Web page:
A while back we reviewed the e-book ‘Don’t Eat Your Own Slime’ which was very cool, and since then I have become a presenter for Sublime Science, which is a dream job as it means getting my geek on and spreading the word that science is exciting while making things go bang, plus it’s weekends so it doesn’t take me away from my own little scientists for too long.
Today we trialled a great new addition to the Sublime Science repertoire – the shiny new Sublime Science Club. For the price of a coffee a week you get access to e-versions of the ‘Don’t eat your own slime’ book and ‘The most incredible science experiment DVD ever’, plus printable manuals, home decoration pack and certificates to help you get the most out of great new experiments uploaded monthly to the club page.
The experiments have a different theme each month, this month it was ‘radical rockets’, which came with clear instructions videos and required only normal household items and junk from the recycling box. Videos of experiments are available from sources such as YouTube, but what I really liked about these ones was the clear explanations of the science behind each experiment, plus suggestions of how to adapt the basic experiment to explore it further.
Being able to look at what we would need before I showed the videos to the boys was helpful – for example we don’t normally have disposable plastic water bottles so we saved some from a day out on Saturday.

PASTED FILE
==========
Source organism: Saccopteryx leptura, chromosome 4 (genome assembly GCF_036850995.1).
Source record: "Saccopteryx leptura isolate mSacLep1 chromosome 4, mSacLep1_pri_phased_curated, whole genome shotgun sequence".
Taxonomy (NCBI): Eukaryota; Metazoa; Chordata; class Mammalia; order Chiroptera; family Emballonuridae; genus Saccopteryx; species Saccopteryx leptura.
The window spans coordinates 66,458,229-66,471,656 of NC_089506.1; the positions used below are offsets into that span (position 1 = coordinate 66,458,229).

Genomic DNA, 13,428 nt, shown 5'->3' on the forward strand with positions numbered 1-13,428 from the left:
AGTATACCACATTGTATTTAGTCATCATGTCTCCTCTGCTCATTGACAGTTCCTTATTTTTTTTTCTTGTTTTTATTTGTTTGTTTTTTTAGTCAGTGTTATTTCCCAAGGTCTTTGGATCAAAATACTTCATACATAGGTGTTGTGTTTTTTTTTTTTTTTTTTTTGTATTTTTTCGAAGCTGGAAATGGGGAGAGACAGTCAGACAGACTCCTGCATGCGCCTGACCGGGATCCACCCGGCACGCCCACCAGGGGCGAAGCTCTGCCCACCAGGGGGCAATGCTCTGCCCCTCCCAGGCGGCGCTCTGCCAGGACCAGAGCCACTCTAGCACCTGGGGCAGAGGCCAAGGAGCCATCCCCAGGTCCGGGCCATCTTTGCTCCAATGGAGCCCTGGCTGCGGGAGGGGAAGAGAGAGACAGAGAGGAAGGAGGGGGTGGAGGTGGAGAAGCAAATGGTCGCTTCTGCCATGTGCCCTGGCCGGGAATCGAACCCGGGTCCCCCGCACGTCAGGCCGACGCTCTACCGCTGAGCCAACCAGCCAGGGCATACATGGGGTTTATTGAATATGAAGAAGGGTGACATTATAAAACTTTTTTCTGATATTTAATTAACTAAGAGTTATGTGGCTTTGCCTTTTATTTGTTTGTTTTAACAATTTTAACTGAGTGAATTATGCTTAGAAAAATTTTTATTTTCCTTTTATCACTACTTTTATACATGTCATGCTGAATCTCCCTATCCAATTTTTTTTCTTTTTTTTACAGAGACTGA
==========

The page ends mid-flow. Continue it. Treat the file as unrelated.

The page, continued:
The boys were very excited when they recognised that Mad Marc’s T-shirt was the same as the one I wear under my lab coat ‘look, that man is mummy scientist too’ was Toby’s comment. We do lots of experiments at home, but seeing them demonstrated on the screen somehow made it all seem more like a proper science project to them, not just mucking around with mummy. We also got to try out new ideas that we hadn’t seen before, and the boys had great fun coming up with their own versions.
The mess was pretty limited, but being able to show a short video demonstration between experiments gave me a couple of minutes to clear away one thing and set up for the next, which gave a really nice pace to the morning. The set ups were almost all things that the boys could manage for themselves with very little help, even at ages 3 and 5, which adds to the hands on fun.
When we finished I presented the boys with their official Radical Rockets Graduation Certificates which we can add to a project book that we will start for their science club experiments. I think as a way of giving non-scientist parents and carers a toolbox for making science a regular, fun and creative part of the monthly line up of activities this club is a brilliant idea, and for the regular science explorers out there it’s a way of expanding on tried and tested favourites and making an event of it. The more families that get a chance to have fun with science, technology, engineering and maths the more chance we have of keeping kids interested in STEM subjects as they grow and choose careers. We’ll certainly be making rockets the Sublime Science way again.
Note: I got my trial for free, but images and opinions are all my own. Sublime Science offers a no quibble guarantee that you’ll like it, so if you join and then don’t like it you can cancel at any time.